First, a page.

This morning I had a ten o’clock appointment with a benefits advisor, a person who was going to help me, give advice and had genuine concern for my well-being.
I also woke up in a cold sweat, trembling and a mind trying to find any excuse not to go. Make sense? Of course not…
Did I beat off these feelings and symptoms and go to the meeting? Thankfully yes but it left me soaked in sweat and trembling like a leaf yet also with a little bit of a sense of accomplishment.
It’s hard to recognise that a relatively simple task, a 7 minute train journey and an hour spent with someone on my “team”, could fill me with what approximates terror.
Throughout my life I’ve been in way more fear-instilling situations – performed music, poetry and stand-up in front of thousands and more intimate audiences. Been on live and recorded TV, done business presentations and attended numerous job interviews etc etc.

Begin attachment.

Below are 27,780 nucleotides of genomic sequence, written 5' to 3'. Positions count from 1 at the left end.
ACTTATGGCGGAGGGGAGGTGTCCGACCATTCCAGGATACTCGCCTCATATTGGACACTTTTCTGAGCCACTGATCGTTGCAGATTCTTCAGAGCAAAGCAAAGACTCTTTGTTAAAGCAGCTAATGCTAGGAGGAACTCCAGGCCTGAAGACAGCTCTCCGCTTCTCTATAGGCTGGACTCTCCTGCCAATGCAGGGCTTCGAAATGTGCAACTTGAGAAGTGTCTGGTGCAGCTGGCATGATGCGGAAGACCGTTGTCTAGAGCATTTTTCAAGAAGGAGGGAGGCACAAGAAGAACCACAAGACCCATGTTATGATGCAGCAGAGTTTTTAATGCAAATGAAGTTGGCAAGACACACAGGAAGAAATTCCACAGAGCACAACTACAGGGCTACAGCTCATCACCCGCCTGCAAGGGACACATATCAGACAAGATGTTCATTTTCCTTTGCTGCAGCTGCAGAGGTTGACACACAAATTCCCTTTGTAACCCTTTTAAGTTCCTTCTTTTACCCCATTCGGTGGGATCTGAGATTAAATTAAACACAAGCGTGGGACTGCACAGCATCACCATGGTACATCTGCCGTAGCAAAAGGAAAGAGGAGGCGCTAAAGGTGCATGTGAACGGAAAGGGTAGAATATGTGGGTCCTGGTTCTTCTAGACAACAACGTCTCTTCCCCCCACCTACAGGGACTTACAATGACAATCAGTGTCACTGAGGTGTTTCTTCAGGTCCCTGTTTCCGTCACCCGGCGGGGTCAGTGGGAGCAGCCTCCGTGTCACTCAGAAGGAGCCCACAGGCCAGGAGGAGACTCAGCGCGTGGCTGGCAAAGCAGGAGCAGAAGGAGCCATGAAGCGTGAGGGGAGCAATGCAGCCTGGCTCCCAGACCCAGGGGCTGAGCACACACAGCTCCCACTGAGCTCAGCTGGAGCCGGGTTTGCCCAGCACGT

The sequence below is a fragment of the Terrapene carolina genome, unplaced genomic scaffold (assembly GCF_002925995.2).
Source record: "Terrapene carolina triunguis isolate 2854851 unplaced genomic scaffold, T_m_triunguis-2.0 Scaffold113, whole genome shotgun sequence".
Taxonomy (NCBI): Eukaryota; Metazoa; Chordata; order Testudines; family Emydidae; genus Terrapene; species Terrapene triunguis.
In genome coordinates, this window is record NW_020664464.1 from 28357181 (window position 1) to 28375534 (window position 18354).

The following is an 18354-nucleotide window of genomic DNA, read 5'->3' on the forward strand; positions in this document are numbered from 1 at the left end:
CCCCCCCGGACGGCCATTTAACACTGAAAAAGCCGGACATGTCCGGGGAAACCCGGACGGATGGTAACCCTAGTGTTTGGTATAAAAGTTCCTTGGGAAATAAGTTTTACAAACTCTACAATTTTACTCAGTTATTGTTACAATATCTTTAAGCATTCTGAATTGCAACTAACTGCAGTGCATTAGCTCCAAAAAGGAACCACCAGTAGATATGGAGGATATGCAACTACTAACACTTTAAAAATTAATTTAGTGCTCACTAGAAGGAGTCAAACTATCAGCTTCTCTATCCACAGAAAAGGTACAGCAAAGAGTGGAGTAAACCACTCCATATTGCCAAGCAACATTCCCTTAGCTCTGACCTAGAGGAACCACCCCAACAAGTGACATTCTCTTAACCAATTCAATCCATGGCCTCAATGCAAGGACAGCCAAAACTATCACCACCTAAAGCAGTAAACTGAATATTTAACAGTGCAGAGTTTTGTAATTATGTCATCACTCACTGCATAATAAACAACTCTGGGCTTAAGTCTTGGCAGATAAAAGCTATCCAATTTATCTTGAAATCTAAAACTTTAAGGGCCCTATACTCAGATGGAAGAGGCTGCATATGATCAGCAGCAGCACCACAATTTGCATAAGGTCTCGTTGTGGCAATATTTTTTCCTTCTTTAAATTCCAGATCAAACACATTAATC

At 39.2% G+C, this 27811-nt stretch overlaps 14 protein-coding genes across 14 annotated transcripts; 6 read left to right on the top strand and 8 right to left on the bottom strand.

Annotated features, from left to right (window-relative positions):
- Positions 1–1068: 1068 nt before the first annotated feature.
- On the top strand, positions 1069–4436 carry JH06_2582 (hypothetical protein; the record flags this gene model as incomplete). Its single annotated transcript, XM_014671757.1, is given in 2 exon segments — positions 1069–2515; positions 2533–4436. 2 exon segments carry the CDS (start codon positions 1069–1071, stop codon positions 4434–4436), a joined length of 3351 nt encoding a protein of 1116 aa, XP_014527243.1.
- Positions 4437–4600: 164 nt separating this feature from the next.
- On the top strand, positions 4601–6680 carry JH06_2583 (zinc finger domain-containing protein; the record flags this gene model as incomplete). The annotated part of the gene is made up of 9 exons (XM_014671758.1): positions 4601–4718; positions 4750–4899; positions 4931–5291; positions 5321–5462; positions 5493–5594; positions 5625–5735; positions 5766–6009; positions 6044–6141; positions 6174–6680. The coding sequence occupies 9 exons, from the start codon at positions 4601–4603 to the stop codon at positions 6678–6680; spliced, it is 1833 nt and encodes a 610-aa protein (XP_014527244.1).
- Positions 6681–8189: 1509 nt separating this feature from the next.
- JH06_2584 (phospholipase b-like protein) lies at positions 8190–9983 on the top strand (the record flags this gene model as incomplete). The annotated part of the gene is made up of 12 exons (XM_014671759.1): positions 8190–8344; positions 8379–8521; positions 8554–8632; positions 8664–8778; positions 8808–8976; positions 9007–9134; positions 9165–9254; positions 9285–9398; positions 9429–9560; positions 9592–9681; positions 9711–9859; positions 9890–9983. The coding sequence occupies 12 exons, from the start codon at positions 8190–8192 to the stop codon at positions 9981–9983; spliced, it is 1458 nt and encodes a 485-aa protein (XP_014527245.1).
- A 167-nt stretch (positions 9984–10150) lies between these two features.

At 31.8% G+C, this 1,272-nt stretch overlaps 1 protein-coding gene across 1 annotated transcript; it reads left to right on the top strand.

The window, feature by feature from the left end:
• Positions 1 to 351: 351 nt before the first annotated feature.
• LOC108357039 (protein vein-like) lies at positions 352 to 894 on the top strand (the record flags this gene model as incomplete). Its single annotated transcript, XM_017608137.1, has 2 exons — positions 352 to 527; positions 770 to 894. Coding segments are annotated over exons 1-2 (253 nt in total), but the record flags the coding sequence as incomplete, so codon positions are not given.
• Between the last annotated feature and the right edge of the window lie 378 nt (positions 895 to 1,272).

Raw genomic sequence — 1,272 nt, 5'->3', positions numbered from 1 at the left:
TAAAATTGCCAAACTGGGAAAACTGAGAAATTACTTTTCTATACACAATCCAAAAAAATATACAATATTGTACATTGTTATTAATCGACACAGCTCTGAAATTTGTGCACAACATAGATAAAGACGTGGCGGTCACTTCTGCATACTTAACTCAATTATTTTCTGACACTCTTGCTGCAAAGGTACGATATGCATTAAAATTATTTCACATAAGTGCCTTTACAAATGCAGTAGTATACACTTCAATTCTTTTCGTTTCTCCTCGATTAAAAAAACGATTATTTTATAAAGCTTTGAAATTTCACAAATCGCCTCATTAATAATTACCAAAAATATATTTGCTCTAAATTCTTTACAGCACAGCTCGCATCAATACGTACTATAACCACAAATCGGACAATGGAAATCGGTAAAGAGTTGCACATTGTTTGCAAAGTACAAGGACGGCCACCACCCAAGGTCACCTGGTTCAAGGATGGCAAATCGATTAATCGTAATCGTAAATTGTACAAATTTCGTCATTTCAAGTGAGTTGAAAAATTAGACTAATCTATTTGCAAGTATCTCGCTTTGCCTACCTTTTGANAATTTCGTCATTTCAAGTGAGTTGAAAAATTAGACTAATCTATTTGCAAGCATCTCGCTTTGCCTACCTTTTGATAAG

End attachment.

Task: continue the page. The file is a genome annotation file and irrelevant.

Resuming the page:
So what’s changed?
It’s a good question and one that the answer too evades me and countless others that suffer from the condition.
I say condition because I’m pretty sure that everyone suffers from anxiety at points during their lives but some more than others, to the point that it affects them every day and requires therapy and medication to be able to function.
“Oh, just grow up!” and “There’s nothing to be afraid of” are phrases often heard, even from doctors and other health professionals. The trouble is we know that, we’re not stupid, yet it’s possible to be totally cogniscant of the reality of the non-sensical fear of the perfectly ordinary but still reduced to a child-like state by the workings of the mind.
Am I looking for sympathy? Are any of us? No, we don’t understand why we feel anxious, we hate feeling anxious and above all we don’t WANT to feel anxious!
Now, where did I put the whisky…?